* Good friends of ours, god-fearing religious-institution-visiting couple, had us over for dinner one evening some years ago. Told us with satisfaction that they can make unlimited calls from their MTNL phone within India and outside, because of a deal they have just made with their MTNL lineman, paying him Rs 100 a month.
"So who actually pays for the calls?" we asked.
"Oh we don't know," they said. "He told us the calls just get charged to someone else. If you want the same facility we can tell him to come meet you."
This used to be common. With the coming of mobiles and cheap long-distance calls, it probably doesn't happen much any more. But it used to be common.
* A bachelor uncle lived for many years in a smallish building in one of Bombay's more desirable suburbs. At one point, he began noticing that he was getting inordinately high electricity bills, over double what he was used to paying. He couldn't understand it: there were no new electrical appliances in the house, it wasn't as if he suddenly had his geyser on 24/7.
Months of puzzlingly high bills with no explanation, driving my uncle round the bend. Eventually, a technician from the power company found the problem. One of his neighbours had disconnected the wires from his own electrical meter and connected them to my uncle's meter.
* Driving home this afternoon, came up to a red light. A few cars stopped; the rest barreled straight through the red light. When it turned to green, those of us who had stopped, started moving. But the cross traffic now showed no sign of stopping. Nerve-wracking few seconds getting through the junction.
* Website I visited that had some discussion about Anna Hazare's fast also had a poll: "Who would you like to see as India's next Prime Minister?" Perhaps ten names were listed.
77 per cent of nearly 1000 respondents (when I visited) had chosen the first name on the list, Narendra Modi.
* For a brief and largely sticker-shocked period, my wife and I went house-hunting in Bombay. We visited one poky little flat that was half-way decent, so we asked about the price. After getting the usual sticker shock, we asked our usual question anyway: "will you take a cheque?"
The owner looked strangely at us. "Why?" he asked. "You're from some church group or something?"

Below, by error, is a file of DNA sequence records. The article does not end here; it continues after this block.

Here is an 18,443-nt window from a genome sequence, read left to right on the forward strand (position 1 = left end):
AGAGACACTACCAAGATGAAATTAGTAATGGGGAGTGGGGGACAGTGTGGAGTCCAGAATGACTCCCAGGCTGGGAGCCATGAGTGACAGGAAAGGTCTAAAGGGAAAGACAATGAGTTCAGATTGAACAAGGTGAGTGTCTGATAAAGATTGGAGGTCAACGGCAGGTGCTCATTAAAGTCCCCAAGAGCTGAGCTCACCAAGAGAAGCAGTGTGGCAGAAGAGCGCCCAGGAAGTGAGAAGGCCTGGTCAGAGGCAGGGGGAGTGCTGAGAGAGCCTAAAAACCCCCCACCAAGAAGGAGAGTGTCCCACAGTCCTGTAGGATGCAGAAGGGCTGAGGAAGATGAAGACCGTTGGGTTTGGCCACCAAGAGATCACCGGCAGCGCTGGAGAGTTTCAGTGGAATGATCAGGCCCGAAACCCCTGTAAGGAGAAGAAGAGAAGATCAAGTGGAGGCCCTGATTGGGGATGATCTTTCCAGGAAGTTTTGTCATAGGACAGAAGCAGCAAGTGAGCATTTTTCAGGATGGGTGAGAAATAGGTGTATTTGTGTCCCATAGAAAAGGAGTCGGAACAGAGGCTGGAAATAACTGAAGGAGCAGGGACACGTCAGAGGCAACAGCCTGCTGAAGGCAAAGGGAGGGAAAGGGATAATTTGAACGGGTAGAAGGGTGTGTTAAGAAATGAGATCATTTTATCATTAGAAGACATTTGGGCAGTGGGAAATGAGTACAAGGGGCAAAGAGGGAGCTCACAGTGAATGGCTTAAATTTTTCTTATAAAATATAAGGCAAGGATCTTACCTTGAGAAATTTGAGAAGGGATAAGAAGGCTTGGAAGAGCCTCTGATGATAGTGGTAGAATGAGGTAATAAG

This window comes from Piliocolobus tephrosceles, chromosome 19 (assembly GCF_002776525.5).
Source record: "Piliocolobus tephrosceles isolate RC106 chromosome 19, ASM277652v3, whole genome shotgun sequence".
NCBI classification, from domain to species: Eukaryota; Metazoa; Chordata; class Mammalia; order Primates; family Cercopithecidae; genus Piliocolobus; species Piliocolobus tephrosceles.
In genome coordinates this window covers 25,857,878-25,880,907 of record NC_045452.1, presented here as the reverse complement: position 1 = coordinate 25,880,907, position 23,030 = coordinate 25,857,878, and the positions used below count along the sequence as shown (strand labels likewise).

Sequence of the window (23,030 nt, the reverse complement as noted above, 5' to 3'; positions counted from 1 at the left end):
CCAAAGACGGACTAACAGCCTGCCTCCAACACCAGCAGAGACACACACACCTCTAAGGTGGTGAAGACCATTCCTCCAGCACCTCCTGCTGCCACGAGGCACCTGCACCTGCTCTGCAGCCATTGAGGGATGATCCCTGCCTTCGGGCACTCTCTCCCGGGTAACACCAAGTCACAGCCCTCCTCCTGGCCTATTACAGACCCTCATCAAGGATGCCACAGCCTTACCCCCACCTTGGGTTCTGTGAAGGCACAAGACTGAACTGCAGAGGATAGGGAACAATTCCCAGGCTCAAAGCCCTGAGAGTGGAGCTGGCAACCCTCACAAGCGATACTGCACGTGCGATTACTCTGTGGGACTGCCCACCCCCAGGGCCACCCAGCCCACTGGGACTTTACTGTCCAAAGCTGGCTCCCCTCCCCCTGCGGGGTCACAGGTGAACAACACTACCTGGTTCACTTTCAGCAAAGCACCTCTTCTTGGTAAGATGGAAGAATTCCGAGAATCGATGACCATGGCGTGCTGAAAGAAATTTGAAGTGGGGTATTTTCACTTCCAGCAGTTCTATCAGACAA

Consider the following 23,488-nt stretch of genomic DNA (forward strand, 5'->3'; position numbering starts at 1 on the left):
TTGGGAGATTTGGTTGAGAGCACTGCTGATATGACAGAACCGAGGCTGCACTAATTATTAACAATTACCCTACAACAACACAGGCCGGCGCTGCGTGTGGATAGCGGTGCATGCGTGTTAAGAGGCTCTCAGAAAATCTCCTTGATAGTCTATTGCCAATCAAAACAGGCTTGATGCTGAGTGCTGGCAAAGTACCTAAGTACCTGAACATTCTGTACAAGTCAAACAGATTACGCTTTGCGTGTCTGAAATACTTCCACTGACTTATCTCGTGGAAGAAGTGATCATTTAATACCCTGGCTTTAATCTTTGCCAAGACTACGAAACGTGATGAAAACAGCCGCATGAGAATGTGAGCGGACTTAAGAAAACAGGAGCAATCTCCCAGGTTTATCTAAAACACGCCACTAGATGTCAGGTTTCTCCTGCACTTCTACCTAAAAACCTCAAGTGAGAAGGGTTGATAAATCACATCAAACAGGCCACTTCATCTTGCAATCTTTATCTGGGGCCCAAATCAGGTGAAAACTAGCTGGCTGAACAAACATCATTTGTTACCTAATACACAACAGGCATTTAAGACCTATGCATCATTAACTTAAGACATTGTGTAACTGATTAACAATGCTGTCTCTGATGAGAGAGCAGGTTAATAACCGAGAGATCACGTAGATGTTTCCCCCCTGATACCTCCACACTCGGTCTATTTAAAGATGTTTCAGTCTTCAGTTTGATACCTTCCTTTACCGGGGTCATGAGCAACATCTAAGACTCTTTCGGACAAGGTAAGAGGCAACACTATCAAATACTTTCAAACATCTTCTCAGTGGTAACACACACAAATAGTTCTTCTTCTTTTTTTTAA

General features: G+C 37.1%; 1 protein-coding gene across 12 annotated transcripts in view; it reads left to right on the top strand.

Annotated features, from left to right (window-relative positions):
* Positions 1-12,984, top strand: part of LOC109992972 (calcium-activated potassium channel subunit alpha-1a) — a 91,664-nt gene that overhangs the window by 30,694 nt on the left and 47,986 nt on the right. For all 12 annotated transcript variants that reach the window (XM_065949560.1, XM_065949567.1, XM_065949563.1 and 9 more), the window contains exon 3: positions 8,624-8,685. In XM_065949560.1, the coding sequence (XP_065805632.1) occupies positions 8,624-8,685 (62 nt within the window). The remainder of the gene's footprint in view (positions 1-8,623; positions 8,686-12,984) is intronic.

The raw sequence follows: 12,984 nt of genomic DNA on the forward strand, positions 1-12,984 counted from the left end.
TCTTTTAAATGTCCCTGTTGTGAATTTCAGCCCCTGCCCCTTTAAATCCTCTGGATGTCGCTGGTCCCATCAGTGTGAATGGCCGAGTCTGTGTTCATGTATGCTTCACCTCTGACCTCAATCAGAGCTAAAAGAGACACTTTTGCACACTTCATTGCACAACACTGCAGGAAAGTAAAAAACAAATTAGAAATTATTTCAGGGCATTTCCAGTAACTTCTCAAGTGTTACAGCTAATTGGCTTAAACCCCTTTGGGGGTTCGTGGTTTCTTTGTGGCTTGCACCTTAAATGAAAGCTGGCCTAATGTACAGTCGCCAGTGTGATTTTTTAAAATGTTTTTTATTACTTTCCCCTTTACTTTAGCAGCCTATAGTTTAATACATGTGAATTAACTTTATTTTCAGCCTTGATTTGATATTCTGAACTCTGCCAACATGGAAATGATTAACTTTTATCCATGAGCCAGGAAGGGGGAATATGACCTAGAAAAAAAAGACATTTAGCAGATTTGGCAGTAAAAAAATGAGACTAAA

* Builder we know of once told the story of how he provides water to the buildings he builds. "The Municipality supplies water for a fixed period every day, and they require pipes x inches in diameter." (I don't remember what x was, sorry). "So when I put up a building, I pay off the Municipality and use pipes 1.5x inches in diameter. So my customers get more water." That last, said with pride for his dedication to his customers.
"What about the other buildings in the area, wont' they get less water then?" someone asked.
"Not my problem," said the man.
(I can't vouch for the veracity of whether 1.5x diameter pipes for one building actually mean more water for that building).
These anecdotes make up just a few of the reasons I'm pessimistic that even a new law will be able to fight corruption and the slide in values so many bemoan.
April 10, 2011
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Well they are only robbing the "sarkar" which as you know is the British Raj. You think the Raj is gone? Ask any policeman for help or mercy. If you doubt me, use your video on a rooftop. They will remind you as it did my good friend. How can we change the picture?
This may be of interest:
On the 'movement' against corruption
We god-fearing types do operate under some unusual assumptions. I noticed that ppl cut in even in temple queues - either physically or by slipping some money to the minders at queue control points* The principle here seems to be either of these:
- God's vision is limited to the range actually possible from the standpoint of the idol in the garbhagrih so H/She cant see you jumping the queue and what God cant see, God cant pass judgment on.
- God is pretty okay with this barging-in.
* I'm not talking about receipted paid priority queues they're often not available at places where this "personal-paid-priority" scheme works.
Well put Dilip.
Almost all the above can be easily controlled and dealt with proper and efficient governance mechanisms. Lokpal bill is just a start and should not be construed as the remedy of all problems. A lot need to change as the governance infra today is designed with loop holes so that it can be easily exploited. Unless that is fixed nothing much will be visible.
"Good friends of ours..."
Holy cow!! Good friend of yours? How could you put up with these kind of people? I thought you would have shunned them? Or better yet, put their name out on blogsphere? What is happening to you Dilip? getting weak or tolerant?
Good friends and God Fearing. With your agnoticism etc, you should avoid them. So maybe your aethist buddies have a great sense of integrity. Yes M Karunanidhi, Raja and other assorted DMK aethists are the people with the greatest amount of integrity.
The battle of morality was fought between those who claimed that your life belongs to God and those who claimed that it belongs to your neighbors--between those who preached that the good is self-sacrifice for the sake of ghosts in heaven and those who preached that the good is self-sacrifice for the sake of incompetents on earth. And no one came to say that your life belongs to you and the good is to live it.
That 77% of our people want a man who specializes mass genocide says a lot about who we are and what we really care about.
Take a chill pill. The blog owner writes glowingly about a mass murderer Che Guevara and wants us to make nconditional peace with a country that shelters mass murderers who have wreaked havoc in India. So why bother about people voting for a mass murderer. After all he has provided a good governance model
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